Mussina’s induction is a community celebration
(EDITOR’S NOTE: This is the 15th story in a 17-part series looking at Mike Mussina’s journey from Montoursville to the National Baseball Hall of Fame)
Eric Giles now lives in Denver, but 33 years ago he was Montoursville’s starting catcher. While professional baseball scouts, college recruiters and fans swarmed the surrounding Montoursville field, it was Giles who had the best seat in the house, watching pitcher Mike Mussina start his Hall of Fame journey.
Giles caught Mussina for two years in high school and Legion baseball before playing at Mansfield University and moving west. Giles is one of many from Montoursville residents past and present who is excited that Mussina will finish his baseball journey Sunday in Cooperstown when he is inducted into the National Baseball Hall of Fame. He also is one who has a unique perspective when it comes to Mussina’s legacy.
“Being out here in Denver I name drop every once in a while and they are like, ‘You played with the Moose?'” Giles said. “I get a reality check that rest of the nation knows him as Moose and a Hall of Famer, but he is always just Mike in Montoursville.”
Maybe that is why Sunday is more than Mussina receiving baseball’s highest honor. It also is a community celebration, especially for the small town in which he grew up. Wherever he has gone, Mussina always has remembered Montoursville. He mentioned it early at his New York Yankees introductory press conference after signing as a free agent in 2000 and he always returned home each offseason. Once Mussina retired following the 2008 season, he again made Montoursville his permanent home and immersed himself in the community, coaching various youth and high school sports.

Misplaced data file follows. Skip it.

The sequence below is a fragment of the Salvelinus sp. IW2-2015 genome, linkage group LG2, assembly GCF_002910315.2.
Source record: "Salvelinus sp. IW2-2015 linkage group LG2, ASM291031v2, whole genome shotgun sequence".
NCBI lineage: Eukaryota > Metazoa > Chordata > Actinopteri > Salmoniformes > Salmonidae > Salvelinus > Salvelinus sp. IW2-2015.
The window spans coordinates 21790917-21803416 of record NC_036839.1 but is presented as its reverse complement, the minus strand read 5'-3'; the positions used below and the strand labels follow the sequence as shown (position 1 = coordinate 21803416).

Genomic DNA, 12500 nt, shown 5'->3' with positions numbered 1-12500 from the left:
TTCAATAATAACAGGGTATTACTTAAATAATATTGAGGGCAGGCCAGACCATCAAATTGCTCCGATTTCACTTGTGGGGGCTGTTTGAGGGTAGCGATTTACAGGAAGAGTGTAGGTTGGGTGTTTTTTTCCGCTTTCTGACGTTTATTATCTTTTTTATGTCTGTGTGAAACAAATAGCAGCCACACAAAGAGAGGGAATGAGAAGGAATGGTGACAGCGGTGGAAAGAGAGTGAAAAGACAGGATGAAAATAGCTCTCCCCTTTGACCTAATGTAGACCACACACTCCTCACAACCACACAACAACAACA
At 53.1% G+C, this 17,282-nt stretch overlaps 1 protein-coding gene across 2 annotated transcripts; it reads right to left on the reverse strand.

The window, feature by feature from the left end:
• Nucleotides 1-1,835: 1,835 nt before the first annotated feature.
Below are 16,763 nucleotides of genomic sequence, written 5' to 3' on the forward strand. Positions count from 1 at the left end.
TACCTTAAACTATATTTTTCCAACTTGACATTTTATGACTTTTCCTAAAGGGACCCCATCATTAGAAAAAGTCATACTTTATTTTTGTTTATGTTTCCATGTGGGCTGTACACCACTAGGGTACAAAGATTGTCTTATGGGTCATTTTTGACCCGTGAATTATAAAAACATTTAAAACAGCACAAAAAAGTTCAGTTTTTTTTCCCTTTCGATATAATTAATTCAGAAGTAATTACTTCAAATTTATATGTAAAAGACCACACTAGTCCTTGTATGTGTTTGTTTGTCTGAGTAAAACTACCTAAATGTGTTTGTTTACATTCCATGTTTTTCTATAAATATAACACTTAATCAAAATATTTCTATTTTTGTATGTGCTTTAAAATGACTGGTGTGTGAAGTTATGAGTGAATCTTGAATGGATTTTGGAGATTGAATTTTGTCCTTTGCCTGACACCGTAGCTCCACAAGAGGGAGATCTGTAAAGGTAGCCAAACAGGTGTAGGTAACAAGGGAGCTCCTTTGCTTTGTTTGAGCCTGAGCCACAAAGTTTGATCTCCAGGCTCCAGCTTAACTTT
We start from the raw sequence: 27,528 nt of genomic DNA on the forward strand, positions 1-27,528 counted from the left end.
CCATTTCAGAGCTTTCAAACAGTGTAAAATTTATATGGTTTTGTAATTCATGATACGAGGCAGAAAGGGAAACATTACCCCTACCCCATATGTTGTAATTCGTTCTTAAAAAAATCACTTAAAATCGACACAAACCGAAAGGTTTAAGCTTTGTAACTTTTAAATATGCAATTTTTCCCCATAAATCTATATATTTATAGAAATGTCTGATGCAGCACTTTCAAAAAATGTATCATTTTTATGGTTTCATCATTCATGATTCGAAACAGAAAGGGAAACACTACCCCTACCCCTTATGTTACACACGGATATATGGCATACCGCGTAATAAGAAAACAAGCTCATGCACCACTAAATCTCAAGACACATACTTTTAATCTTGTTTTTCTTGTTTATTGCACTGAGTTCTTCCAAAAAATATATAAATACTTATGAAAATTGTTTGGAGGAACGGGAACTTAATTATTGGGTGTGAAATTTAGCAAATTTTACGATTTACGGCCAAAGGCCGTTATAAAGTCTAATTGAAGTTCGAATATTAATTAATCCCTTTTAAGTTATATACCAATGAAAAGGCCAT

So Mussina going into the Hall of Fame puts Montoursville on a national stage. This is a chance for Montoursville and its 4,444 residents to take pride in everything it represents through a player who always has represented it so well. And Mussina gives all those growing up in Montoursville proof that a town’s size provides no barriers on what one can achieve.
“To have 5,000 or so people and to have a Hall of Famer, there are infinitesimal chances of that happening,” Montoursville native and former Major Leaguer Tom O’Malley said. “It shows that two guys from the same neighborhood in a small town can get to the majors and one can get to the Hall of Fame.”
“This is a tremendous honor,” Mussina’s Montoursville basketball coach Tim Shannon said. “This shows the quality of people we have and Mike getting into the Hall of Fame is a real honor for the entire town of Montoursville.”
Mussina is the greatest athlete Montoursville has ever produced and his induction shines a light on how good a sports town Montoursville has long been. O’Malley was drafted following his senior year at Montoursville in 1979 and made his Major League debut with the San Francisco Giants in 1982. He played nine years in the Majors before competing in Japan and becoming a legend there who won both the season MVP and the Japan Series MVP while leading the Yakult Swallows to the championship.